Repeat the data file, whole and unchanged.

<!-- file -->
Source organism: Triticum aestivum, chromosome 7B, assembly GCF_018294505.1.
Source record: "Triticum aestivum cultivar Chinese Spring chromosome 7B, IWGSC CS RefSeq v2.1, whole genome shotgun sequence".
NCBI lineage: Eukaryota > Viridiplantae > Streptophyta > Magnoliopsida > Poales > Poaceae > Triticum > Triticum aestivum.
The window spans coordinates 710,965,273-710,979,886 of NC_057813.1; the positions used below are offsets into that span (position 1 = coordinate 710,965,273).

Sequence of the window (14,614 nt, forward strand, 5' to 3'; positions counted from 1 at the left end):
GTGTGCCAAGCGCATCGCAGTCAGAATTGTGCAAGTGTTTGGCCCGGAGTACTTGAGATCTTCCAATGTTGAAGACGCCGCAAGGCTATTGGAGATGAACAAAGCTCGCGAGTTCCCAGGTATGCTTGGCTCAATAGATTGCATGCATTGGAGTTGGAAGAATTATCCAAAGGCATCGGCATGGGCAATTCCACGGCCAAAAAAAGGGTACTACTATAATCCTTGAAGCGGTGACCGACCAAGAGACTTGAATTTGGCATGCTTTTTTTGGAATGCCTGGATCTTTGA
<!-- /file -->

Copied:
Source organism: Triticum aestivum, chromosome 7B, assembly GCF_018294505.1.
Source record: "Triticum aestivum cultivar Chinese Spring chromosome 7B, IWGSC CS RefSeq v2.1, whole genome shotgun sequence".
NCBI lineage: Eukaryota > Viridiplantae > Streptophyta > Magnoliopsida > Poales > Poaceae > Triticum > Triticum aestivum.
The window spans coordinates 710,965,273-710,979,886 of NC_057813.1; the positions used below are offsets into that span (position 1 = coordinate 710,965,273).

Sequence of the window (14,614 nt, forward strand, 5' to 3'; positions counted from 1 at the left end):
GTGTGCCAAGCGCATCGCAGTCAGAATTGTGCAAGTGTTTGGCCCGGAGTACTTGAGATCTTCCAATGTTGAAGACGCCGCAAGGCTATTGGAGATGAACAAAGCTCGCGAGTTCCCAGGTATGCTTGGCTCAATAGATTGCATGCATTGGAGTTGGAAGAATTATCCAAAGGCATCGGCATGGGCAATTCCACGGCCAAAAAAAGGGTACTACTATAATCCTTGAAGCGGTGACCGACCAAGAGACTTGAATTTGGCATGCTTTTTTTGGAATGCCTGGATCTTTGA